App Development

Play Store to feature tablet optimized apps starting November 21st

Google has been trying to get app developers focused on Android tablets for some time. By asking them time and again to design their apps to look good on tablets as well as phones, Google is trying to get them to understand the importance of the platform. Starting on November 21st, they’re getting a bit heavy-handed about it.

Google Releases Tablet App Quality Checklist

Most apps in the Google Play store are designed for smartphones, and as any Android tablet owner knows, the apps that are available for Android tablets are often less-than-stellar. With the release of the Nexus 7 tablet and rumors of an upcoming Nexus 10, it's no surprise that Google is pushing for higher quality apps for tablets. One such way the company is trying to improve tablet apps is with a newly published checklist aimed at helping developers.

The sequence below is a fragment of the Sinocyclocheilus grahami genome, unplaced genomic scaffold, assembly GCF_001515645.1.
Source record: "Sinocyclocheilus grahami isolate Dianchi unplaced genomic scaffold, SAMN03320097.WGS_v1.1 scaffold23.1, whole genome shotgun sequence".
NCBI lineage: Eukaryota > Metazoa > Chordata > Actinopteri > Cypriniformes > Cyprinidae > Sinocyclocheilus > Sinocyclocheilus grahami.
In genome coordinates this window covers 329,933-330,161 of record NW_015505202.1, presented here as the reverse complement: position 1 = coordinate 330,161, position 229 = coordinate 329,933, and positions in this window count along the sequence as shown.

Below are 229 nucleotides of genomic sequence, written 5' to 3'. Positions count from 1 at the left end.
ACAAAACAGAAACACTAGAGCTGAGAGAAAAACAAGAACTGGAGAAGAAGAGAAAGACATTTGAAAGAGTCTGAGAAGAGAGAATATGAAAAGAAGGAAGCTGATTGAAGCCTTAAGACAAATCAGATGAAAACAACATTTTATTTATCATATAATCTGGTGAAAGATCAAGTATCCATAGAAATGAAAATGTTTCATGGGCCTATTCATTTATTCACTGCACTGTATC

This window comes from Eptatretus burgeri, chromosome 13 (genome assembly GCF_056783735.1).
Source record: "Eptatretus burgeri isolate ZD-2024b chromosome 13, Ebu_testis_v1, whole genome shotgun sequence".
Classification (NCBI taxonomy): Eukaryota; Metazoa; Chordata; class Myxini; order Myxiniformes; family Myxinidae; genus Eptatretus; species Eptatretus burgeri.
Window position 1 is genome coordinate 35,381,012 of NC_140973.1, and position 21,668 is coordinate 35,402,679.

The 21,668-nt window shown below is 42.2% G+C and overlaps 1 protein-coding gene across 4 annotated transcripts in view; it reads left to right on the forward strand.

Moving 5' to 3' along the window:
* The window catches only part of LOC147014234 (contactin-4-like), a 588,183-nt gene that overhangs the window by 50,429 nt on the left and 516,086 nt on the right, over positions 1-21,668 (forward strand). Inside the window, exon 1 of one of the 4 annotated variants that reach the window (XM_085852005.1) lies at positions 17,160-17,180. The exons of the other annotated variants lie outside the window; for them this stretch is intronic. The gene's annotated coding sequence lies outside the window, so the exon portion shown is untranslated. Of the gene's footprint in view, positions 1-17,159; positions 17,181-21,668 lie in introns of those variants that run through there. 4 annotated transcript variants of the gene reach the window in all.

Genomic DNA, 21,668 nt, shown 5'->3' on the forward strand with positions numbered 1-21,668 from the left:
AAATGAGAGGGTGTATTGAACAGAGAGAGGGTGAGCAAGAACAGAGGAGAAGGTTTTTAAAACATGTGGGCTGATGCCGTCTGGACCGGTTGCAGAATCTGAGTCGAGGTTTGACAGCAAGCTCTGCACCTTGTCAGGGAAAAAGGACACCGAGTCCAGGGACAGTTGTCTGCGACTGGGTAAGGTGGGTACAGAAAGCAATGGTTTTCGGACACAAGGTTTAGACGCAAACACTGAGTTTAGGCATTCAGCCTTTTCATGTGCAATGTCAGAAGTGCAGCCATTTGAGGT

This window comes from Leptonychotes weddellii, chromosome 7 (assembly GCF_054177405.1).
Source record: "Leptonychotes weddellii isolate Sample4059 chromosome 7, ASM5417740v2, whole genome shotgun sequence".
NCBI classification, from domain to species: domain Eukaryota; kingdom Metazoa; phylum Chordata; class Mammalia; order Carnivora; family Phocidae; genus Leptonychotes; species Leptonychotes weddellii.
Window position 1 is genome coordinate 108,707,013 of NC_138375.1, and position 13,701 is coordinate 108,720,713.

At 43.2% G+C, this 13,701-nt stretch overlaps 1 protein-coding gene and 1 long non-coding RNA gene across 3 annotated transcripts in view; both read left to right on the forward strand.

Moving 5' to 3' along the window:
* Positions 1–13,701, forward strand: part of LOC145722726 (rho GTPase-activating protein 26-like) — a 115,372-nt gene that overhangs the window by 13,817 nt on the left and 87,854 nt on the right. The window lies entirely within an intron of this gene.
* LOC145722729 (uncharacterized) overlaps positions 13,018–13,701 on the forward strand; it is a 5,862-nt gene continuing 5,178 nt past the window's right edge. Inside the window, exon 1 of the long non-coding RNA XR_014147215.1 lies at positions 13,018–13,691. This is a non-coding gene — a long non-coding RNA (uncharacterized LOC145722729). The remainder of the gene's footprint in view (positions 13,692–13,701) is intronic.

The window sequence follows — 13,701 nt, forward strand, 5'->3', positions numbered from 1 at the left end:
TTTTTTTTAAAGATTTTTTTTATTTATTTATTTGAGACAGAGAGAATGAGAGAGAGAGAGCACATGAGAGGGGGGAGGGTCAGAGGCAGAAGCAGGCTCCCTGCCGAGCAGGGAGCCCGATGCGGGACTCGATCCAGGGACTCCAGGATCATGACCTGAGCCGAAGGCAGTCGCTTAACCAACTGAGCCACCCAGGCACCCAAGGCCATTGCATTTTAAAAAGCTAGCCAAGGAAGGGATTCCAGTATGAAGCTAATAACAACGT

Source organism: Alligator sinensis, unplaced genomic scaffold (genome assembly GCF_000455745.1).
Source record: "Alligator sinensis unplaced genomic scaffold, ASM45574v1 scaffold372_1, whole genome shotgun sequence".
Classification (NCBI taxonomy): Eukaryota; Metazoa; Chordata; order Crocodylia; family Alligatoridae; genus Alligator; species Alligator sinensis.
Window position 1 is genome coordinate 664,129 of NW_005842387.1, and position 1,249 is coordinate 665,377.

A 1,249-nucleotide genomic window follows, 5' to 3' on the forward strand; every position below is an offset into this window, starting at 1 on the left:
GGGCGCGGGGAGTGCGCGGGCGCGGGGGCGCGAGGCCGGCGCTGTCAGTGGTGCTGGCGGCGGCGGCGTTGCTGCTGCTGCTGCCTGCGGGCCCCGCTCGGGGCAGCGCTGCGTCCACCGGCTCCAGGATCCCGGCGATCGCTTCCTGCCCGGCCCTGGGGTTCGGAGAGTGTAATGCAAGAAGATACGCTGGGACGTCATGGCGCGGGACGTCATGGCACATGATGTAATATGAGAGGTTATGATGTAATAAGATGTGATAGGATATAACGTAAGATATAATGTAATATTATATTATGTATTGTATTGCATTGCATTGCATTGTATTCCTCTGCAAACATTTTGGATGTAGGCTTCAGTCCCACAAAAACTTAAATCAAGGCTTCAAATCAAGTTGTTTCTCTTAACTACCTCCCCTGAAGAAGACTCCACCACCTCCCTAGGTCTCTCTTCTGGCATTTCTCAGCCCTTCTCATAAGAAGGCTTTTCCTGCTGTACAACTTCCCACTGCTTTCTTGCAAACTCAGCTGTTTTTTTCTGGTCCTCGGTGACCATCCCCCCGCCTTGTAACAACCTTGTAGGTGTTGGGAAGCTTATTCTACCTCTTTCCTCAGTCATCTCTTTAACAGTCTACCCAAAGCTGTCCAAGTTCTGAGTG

We heard you like apps: AIDE builds Android apps on Android

There's a lot of tools out there to help aspiring developers get started on a new Android app, not the least of which is the newly-resurrected App Inventor from MIT. Now would-be app makers have a new option, specially suited to those whose skills or inclination tend towards Java: AIDE. The free app stands for "Android Integrated Design Environment", and is a full-fledged Java IDE contained within an Android app.

ARM Development Studio 5 toolkit launches to public

ARM has released an update to their development toolkit that claims an increase in Java performance by up to four times. Yes, this software is free and DS-5 CE (Community Edition) and some major enhancements from the previous version. The main difference is the including of ARM Streamline Performance Analyzer; this little tool helps developers keep an eye on how efficient their code is as it's executed, what more could a dev ask for?

Honeycomb paid apps increase four-fold, says Google

At the Android Developer's Lab in London this morning, Google laid down this gem of a statistic: the number of paid apps being purchased on Honeycomb tablets has increased almost four times over in comparison to other versions of Android. You can see the (rough) growth in the presentation chart posted by Little Fluffy Toys. It claims that Honeycomb users install a much higher number of paid applications than any other section of Android users.
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